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To thee that passing sweet perfume, that soothing

light is given ; And precious art thou to my soul, but dearer far that

tbou,A messenger of peace and love,-art sent to cheer me

now.

What though my heart be crowded close with inmates

dear though few, Creep in, my little smiling babe, there's still a piche

for you! And should another claimant rise, and clamour for a

place, Who knows but room may yet be found, if it wears as

fair a face!

I listen to thy feeble cry, till it wakens in my breast The sleeping energies of love-sweet hopes too long

represt! For weak as that low wail may seem to other ears

than mine, It stirs my heart like a trumpet's voice, to strive for

thee and thine!

It peals upon my dreaming soul, sweet tidings of the

birth Of a new and blessed link of love, to fetter me to earth; And, strengthening many a bright resolve, it bids me

do and dare All that a father's heart may brave, to make thy so

journ fair!

I cannot shield thee from the blight a bitter world may

fling O'er all the promise of thy youth-the visions of thy

spring ;For I would not warp thy gentle heart-each kindlier

impulse ban, By teaching thee—what I have learned-how base a

thing is man!

I cannot save thee from the griefs to which our flesh

is heir; But I can arm thee with a spell life's keepest ills to

bear. I may not fortune's frowns avert, but I can bid thee

pray For wealth this world can never give, nor ever take

away!

From altered friendship's chilling glance~from hate's

envenomed dart ; Misplaced affection's withering pang- or "true love's"

wonted smart, I cannot shield my sin less child ; but I can bid him

seek Such faith and love from heaven above, as will leave

earth's malice weak.

But wherefore doubt that He who makes the smallest

bird his care, And tempers to the new-shorn lamb the blast it ill

could bear,

Will still His 'guiding arm extend, his glorious plan

pursue, And, if He gives thee ills to bear, will grant thee

courage too!

Dear youngling of my little fold, the loveliest and the

last! 'Tis sweet to deem what thou may'st be, when long,

long years have past; To think, when time hath blanched my hair, and

others leave my side, Thou may'st be still my prop and stay, my blessing,

and my pride.

And when the world has done its worst-when life's

fever fit is o'er, And the griefs that wring my weary heart can never

touch it more ; How sweet to think thou may'st be near, to catch my

latest sigh, To bend beside my dying bed, and close my glazing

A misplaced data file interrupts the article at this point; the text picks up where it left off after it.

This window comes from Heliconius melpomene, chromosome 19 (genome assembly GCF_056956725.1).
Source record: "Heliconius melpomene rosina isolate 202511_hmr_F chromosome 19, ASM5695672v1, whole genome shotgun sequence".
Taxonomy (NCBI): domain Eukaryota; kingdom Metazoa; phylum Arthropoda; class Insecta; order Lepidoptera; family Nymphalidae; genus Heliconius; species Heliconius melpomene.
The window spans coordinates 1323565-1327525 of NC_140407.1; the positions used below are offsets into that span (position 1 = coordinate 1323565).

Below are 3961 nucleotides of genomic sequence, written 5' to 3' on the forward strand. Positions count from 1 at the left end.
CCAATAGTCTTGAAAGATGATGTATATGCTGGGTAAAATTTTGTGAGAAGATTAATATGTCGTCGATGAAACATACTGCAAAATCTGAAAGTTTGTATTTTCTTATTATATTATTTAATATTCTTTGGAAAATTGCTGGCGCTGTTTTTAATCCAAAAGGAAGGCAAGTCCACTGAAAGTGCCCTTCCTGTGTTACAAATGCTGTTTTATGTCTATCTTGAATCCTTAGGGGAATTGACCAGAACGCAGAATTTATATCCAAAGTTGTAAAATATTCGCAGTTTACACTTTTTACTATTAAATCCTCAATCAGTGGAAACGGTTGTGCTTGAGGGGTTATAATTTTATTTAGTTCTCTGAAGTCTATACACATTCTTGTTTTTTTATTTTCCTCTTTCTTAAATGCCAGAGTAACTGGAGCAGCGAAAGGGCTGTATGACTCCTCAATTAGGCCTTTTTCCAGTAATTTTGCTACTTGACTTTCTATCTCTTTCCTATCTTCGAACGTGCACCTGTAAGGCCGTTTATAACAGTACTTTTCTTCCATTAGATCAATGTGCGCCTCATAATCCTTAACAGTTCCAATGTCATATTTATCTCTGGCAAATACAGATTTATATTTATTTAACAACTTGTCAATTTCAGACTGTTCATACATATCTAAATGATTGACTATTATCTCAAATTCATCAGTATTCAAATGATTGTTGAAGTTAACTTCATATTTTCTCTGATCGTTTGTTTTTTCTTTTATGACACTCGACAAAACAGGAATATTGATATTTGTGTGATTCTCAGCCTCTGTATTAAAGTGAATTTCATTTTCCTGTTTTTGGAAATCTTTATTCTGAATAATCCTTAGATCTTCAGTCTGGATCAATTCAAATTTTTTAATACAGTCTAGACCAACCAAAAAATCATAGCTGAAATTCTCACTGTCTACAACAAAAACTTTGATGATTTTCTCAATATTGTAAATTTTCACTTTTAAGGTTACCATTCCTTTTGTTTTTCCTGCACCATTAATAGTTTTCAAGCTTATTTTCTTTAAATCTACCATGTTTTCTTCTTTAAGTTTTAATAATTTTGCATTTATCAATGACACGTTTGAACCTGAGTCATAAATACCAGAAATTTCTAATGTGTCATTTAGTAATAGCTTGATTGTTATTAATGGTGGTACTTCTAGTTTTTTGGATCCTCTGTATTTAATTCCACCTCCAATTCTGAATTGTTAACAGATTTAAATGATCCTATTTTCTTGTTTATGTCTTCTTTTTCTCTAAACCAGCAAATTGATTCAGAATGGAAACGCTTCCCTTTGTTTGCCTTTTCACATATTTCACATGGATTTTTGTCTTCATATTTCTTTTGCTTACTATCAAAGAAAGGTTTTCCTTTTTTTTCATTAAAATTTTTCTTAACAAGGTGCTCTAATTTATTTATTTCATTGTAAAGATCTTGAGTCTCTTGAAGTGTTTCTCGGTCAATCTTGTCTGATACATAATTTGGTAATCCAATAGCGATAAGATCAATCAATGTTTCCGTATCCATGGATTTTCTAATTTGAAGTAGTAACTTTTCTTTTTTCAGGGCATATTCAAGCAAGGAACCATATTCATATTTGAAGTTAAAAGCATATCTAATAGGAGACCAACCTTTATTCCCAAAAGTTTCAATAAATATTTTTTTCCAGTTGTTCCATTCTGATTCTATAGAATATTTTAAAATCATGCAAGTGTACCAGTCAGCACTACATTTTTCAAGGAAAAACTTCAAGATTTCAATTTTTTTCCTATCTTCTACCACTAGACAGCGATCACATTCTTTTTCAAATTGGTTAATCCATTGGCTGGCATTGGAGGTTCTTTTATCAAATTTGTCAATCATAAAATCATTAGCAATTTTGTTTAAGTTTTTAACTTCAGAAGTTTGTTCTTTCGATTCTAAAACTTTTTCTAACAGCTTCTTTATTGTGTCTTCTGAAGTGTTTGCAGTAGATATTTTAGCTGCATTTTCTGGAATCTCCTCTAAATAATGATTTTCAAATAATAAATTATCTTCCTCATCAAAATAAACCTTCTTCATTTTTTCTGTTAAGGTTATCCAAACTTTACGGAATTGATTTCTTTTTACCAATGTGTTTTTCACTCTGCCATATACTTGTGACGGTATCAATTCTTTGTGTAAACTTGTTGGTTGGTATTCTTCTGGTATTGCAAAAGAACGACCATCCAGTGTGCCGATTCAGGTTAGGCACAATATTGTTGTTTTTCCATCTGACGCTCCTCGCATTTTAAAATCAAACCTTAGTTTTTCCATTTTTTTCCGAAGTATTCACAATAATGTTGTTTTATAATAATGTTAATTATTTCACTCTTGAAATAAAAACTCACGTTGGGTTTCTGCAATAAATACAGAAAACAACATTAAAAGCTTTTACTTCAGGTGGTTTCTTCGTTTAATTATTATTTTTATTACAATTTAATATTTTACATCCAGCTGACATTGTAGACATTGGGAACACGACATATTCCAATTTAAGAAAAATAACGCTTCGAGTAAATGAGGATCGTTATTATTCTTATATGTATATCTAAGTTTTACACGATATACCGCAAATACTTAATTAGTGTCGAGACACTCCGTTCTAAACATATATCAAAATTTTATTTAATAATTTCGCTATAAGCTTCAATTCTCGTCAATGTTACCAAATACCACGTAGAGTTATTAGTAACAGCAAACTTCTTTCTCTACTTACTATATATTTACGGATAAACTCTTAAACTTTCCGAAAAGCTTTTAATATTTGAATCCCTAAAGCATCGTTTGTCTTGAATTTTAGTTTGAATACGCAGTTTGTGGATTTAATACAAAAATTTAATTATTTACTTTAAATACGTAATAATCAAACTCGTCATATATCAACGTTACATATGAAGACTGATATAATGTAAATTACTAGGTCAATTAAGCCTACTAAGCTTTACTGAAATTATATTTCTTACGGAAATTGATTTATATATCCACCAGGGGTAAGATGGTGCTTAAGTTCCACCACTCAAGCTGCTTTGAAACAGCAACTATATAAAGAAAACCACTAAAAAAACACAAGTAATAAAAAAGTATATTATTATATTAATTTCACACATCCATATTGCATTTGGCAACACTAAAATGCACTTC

eye.

Oh! 'tis for offices like these the last sweet child is

given, The mother's joy-the father's pride, the fairest boon

of Heaven; Their fireside plaything first, and then, of their failing

strength the rock ; The rainbow to their waning years—the Youngling of

their Flock !

SONG.

L. E. LANDON.

I PRAY thee let me weep to-night,

'Tis rarely I am weeping ; My tears are buried in my heart,

Like cave-lock'd fountains sleeping.

But oh, to-night, those words of thine

Have brought the past before me ; And shadows of long-vanish'd years

Are passing sadly o'er me.

The friends I loved in early youth,

The faithless and forgetting, Whom, though they were not worth my love,

I cannot help regretting ;

My feelings, once the kind, the warm,

But now the hard, the frozen ; The errors I've too long pursued,

The path I should have chosen ;

The hopes that are like falling iights.

Around my pathway dying ;
The consciousness none others rise,

Their vacant place supplying ;

The knowledge by experience'taught,

The useless, the repelling;

For what avails to know how false

Is all the charmer's telling ?

I would give worlds, could I believe

One half that is profess'd me; Affection ! could I think it Thee,

When flattery has caress'd me?

I cannot bear to think of this,

Oh, leave me to my weeping;
A few tears for that grave, my heart,

Where hope in death is sleeping.

THE NIGHTINGALE'S DEATH SONG.

MRS. HEMANS.

MOURNFULLY, sing mo

mournfully, Aud die away, my heart

the glorious rose is gone, And I too will depart.

The rose,

The skies have lost their splendour,

The waters changed their tone, And wherefore, in the faded world,

Should music linger on ?

Where is the golden sunshine,

And where the flower-cup's glow,
And where the joy of the dancing leaves,

And the fountain's laughing flow?

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